Almost all of the above examples are international words, each entering a considerable word-family. A few of these word-families we shall now describe though briefly, in order to give an idea of the rich possibilities this source of word-building provides.
Auto- comes from the Greek word autos ‘self’ and like bio-, eco-, hydro- and many others is mostly used initially. One of the first English words containing this element was automaton borrowed from late Latin in the 16th century. OED dates the corresponding adjective automatic as appearing in 1586.
The word autograph belonging to this word-family is a good example of how combining forms originate. It was borrowed from French in the 17th century. Its etymology is: Fr autograph<late Latin autographum <Gr autographos ‘that which is written in one’s own handwriting’. Hence in the 19th century the verb — ‘to write with one’s own hand’, ‘to give an autograph’. Thus the word autograph provides one of the patterns so well established in English that they are freely segmented providing material for new combinations.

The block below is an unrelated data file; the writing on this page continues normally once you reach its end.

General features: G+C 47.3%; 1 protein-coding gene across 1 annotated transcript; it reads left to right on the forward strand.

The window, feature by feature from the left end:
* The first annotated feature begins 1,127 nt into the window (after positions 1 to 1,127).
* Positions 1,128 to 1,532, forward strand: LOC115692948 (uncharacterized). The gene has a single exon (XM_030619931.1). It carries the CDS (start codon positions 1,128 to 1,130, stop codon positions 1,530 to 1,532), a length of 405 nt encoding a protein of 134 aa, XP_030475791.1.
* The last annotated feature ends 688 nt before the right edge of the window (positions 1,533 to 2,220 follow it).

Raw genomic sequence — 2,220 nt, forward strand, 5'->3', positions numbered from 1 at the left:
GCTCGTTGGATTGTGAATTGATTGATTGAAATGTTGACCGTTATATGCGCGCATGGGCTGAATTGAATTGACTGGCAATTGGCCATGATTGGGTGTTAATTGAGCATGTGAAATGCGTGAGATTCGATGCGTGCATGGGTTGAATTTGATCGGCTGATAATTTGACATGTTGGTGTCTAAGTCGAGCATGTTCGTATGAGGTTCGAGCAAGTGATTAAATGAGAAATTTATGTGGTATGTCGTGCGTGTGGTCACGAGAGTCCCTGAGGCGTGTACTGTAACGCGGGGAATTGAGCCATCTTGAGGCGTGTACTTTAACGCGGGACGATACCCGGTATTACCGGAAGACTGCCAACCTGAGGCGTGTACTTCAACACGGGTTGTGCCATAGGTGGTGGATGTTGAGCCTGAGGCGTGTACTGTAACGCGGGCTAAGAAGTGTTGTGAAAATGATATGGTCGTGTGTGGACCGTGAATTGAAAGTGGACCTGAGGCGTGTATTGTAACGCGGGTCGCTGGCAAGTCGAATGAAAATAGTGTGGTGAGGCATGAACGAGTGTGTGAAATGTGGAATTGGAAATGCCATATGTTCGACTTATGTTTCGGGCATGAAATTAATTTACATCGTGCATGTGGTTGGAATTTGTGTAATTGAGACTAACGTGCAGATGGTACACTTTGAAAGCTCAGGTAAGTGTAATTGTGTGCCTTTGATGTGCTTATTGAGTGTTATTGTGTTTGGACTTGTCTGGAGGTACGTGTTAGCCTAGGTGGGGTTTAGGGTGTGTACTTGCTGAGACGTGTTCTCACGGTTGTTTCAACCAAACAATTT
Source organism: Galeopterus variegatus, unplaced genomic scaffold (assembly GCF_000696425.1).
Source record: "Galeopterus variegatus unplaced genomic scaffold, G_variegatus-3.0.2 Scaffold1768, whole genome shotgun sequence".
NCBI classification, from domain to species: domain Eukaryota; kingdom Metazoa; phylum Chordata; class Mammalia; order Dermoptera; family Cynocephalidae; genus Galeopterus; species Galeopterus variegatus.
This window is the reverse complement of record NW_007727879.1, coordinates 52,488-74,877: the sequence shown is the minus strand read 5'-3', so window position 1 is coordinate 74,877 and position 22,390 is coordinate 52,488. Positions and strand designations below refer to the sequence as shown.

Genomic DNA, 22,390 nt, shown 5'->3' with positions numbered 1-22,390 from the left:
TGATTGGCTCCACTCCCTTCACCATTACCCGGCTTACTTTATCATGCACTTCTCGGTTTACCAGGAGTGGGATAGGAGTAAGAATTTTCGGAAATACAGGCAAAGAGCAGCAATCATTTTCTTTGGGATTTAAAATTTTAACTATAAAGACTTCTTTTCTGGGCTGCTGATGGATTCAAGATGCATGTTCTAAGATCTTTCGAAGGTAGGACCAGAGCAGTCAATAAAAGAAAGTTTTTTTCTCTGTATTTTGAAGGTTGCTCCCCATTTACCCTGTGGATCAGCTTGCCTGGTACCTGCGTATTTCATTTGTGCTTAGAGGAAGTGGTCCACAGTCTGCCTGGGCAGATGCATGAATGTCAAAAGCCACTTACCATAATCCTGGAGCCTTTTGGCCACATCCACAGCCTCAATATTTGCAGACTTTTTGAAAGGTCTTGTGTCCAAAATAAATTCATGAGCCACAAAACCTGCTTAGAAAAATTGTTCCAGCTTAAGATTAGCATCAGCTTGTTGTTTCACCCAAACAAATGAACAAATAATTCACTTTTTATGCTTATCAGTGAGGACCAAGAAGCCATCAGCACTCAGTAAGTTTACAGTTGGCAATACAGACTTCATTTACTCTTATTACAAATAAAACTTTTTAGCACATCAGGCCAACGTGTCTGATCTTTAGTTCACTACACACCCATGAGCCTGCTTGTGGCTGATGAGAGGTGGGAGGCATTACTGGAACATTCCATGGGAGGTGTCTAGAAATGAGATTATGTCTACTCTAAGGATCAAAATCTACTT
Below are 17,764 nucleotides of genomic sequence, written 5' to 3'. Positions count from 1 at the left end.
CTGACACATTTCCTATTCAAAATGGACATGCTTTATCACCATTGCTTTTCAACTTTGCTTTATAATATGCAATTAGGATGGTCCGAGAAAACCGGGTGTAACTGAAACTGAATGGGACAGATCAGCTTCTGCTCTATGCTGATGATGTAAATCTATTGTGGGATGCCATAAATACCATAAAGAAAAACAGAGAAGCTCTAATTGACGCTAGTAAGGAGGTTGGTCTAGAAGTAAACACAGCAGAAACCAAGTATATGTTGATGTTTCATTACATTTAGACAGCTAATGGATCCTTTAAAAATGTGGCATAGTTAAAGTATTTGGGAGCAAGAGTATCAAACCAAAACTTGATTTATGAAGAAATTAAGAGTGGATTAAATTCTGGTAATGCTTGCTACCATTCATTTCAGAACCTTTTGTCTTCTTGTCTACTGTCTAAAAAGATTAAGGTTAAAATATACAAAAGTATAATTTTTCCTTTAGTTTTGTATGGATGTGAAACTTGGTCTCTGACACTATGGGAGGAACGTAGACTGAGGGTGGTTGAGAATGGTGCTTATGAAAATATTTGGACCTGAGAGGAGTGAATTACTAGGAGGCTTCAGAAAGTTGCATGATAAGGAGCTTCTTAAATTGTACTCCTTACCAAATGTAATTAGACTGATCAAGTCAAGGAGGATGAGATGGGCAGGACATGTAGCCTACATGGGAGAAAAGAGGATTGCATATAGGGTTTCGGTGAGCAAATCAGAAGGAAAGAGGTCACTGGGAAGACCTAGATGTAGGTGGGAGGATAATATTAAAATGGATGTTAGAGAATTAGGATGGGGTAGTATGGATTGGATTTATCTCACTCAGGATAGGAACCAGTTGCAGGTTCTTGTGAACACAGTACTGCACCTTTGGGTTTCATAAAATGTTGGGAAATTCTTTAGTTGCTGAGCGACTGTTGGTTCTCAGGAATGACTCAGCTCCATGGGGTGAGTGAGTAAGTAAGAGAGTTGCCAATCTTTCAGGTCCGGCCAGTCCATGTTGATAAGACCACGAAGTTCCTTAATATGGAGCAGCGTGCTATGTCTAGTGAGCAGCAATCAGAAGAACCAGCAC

In English as well as in Russian and other languages word coining with the form auto- is especially intense in the 19th century and goes on in the 20th. Cf. autobiography, autodiagnosis, autonomy, autogenic (training).
There are also many technical terms beginning with auto- and denoting devices, machines and systems, the chief basis of nomination being ‘self-acting’, ‘automatic’. E. g. autopilot, autoloader, auto-starter or auto-changer ‘apparatus on a record-player for changing the records’.
The word automobile was coined not in the English but in the French language and borrowed from French. The word itself is more often used in America, in Britain they prefer its synonym motor-car or simply car, it proved productive in giving a new homonym — a free-standing word auto, a clipping of the word automobile. This in its turn produces such compounds as: autobus, autocross ‘an automobile competition’, auto-drome. It is thus possible for a combining form to be homonymous to words. One might also consider such pairs as auto- and auto or -graph and graph as doublets (see § 13.3) because of their common origin.